Council Trying to Gouge Stanford

March 19th, 2009

By Diana Diamond — Palo Alto Daily Post,

When I look at the list of “community benefit” requests that some members of the Palo Alto City Council are asking of Stanford, I am astonished.

The list has 58 items, which easily could cost the university a minimum of $200 million.

These demands are being made in exchange for council granting Stanford permission to expand its two hospitals and the Stanford Shopping Center, making them seismically safe.

I’d label the list “the gouging of Stanford.”

Demand after demand

The project is expected to add 3,000 new jobs but also contribute to the city’s sales tax and hotel revenues. Stanford has said the first year of construction will bring $18 million into the city coffers.

This list of sundry ideas reads as if some council members lay awake for nights dreaming of all they could ask Stanford to pay for.

For example, the list says the university should pay all the costs for Palo Alto’s cross-town shuttle system (an estimated $250,000 a year); provide 540 below market-rate housing units; promise not to ever develop part of the foothills; contribute funding to the proposed $80 million police building; share the costs of a joint 911/Emergency Operations Center; fund police staffing and equipment; provide park land; extend the El Camino Park lease indefinitely and pay for artificial turf; provide sewer and water improvements and a program of alternative energy use; use a portion of Stanford land for a detention basin for San Francisquito Creek overruns; extend the university’s Marguerite shuttle system into the downtown; pay for Palo Alto’s share of the Valley Transportation Authority’s bus service on California Avenue; take over the train depot, and fund traffic improve-ments on University Avenue, including the Crescent Park area.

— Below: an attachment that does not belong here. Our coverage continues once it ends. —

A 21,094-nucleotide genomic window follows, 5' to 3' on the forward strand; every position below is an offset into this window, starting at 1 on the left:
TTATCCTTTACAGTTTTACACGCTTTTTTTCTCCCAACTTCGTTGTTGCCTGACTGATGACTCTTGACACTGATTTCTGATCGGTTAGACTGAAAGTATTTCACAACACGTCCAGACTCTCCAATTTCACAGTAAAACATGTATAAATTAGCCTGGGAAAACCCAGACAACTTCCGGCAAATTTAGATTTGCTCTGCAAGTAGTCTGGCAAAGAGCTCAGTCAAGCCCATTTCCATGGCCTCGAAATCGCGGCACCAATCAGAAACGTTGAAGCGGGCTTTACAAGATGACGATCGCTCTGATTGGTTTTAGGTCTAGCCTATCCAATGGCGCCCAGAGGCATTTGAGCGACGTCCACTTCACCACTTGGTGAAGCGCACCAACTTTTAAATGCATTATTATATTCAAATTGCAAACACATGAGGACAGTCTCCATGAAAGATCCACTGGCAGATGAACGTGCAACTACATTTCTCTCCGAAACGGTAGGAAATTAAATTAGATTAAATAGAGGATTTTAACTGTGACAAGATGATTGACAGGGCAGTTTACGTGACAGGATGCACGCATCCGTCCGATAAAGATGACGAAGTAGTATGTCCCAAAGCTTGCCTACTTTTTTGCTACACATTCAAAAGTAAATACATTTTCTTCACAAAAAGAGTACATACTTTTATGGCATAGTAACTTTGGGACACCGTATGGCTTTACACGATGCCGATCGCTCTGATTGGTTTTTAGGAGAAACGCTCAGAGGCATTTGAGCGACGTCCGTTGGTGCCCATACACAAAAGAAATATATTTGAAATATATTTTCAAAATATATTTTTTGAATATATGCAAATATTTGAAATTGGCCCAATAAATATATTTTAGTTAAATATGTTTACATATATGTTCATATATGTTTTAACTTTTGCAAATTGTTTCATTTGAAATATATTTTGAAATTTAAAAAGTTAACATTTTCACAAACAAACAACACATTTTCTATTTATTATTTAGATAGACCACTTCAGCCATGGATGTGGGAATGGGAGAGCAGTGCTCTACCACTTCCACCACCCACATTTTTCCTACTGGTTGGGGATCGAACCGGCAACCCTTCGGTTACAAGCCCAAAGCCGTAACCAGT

That’s not even half of what is on the list.

Stanford has given us much

It’s not as if Stanford hasn’t already given a lot to Palo Alto.

For example, it is leasing one of the priciest Silicon Valley pieces of land to Palo Alto to use as soccer fields — the corner of El Camino Real and Page Mill Road. That land is valued today at around $30 million; Stanford is charging Palo Alto $1 a year. And Stanford paid some $3.5 million to build the fields, money Palo Alto didn’t have to pay.

It also leases El Camino Park, across from the Stanford Shopping Center, to Palo Alto for $1 a year.

Last year the council formed an ad hoc subcommittee consisting of council members Peter Drekmeier, Yoriko Kishimoto and Pat Burt to come up with a list of things they wanted Stanford to do. The meetings were not open to the public. (Council members Yiaweh Yeh and Greg Schmid complained that last Saturday was the first time they’ve seen the list.)

Kishimoto and Drekmeier have long been known for their hostility to Stanford and made known their concerns about this project from the start. The council is going to prioritize its demands at its council meeting Mon-day night.

Stanford offers a world-class medical center that many of us turn to, particularly when we have strokes or heart attacks or when our children come down with awful diseases. I am delighted to have it next to our city and I think Palo Alto should do all it can to help Stanford make it better.